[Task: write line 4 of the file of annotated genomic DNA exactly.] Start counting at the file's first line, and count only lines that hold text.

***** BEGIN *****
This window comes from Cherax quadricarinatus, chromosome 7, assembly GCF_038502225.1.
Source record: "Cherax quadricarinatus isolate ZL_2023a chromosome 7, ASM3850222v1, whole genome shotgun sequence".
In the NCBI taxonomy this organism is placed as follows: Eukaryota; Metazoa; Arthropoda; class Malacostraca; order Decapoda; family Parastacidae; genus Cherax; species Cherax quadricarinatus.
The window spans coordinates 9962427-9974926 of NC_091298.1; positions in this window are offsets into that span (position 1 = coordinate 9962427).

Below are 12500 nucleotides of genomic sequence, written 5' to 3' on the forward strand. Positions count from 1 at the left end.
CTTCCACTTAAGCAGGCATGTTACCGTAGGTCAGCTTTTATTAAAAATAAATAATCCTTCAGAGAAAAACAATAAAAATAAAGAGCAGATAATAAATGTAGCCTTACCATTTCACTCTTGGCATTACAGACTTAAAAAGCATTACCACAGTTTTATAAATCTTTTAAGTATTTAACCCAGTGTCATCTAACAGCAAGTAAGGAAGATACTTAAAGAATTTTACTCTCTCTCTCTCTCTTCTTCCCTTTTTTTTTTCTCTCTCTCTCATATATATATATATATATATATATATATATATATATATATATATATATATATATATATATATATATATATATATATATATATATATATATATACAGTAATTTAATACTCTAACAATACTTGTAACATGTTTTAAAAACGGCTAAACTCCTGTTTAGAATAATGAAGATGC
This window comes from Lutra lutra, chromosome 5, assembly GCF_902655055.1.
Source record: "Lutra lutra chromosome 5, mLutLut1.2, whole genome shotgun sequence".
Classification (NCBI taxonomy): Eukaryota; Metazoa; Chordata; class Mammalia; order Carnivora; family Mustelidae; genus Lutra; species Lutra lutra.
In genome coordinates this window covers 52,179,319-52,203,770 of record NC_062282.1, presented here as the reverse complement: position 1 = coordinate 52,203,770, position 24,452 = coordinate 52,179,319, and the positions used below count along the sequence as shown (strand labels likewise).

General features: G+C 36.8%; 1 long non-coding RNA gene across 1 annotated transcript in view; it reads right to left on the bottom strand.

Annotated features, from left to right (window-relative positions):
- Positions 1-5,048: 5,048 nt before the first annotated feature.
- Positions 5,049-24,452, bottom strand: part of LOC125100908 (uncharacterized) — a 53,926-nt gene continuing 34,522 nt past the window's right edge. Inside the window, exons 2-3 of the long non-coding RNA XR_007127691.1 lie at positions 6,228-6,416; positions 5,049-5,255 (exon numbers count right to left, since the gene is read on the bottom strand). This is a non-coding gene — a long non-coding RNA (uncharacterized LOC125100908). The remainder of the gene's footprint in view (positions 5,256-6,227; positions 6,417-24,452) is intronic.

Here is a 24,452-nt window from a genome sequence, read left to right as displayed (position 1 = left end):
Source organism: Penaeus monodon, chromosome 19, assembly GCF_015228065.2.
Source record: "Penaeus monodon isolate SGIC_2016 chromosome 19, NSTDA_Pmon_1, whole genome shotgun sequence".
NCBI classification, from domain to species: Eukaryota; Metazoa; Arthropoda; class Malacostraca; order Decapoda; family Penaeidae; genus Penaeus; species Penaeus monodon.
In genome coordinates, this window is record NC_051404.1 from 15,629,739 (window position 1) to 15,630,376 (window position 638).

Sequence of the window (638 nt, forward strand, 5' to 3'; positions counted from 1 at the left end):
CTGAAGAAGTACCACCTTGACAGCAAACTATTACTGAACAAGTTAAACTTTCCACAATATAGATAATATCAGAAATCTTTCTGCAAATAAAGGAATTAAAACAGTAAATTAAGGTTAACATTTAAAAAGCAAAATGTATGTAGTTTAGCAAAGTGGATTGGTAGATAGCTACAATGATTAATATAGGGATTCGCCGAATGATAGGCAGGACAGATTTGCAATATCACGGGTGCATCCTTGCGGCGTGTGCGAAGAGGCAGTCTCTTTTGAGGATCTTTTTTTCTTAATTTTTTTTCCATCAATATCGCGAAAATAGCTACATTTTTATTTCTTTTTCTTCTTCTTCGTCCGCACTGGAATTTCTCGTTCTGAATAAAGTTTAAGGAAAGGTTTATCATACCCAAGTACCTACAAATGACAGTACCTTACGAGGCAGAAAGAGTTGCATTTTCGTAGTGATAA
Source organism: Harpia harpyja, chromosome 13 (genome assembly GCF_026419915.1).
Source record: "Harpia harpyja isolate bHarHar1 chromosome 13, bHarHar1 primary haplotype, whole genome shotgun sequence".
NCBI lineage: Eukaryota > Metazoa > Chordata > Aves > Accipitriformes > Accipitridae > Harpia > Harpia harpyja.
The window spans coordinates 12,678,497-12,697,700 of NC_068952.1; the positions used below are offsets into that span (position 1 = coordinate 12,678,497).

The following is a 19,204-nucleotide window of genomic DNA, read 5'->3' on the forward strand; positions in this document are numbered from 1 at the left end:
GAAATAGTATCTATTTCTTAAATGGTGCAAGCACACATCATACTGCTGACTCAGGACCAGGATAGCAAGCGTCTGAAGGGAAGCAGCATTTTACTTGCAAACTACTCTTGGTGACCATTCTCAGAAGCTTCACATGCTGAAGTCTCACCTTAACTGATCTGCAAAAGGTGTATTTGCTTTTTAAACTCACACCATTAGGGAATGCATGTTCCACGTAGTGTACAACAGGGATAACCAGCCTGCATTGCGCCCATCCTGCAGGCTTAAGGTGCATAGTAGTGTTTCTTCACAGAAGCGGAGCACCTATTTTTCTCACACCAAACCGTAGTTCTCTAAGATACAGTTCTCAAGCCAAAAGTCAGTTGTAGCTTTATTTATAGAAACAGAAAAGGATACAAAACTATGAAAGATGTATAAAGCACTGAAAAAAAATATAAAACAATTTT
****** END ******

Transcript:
The window spans coordinates 9962427-9974926 of NC_091298.1; positions in this window are offsets into that span (position 1 = coordinate 9962427).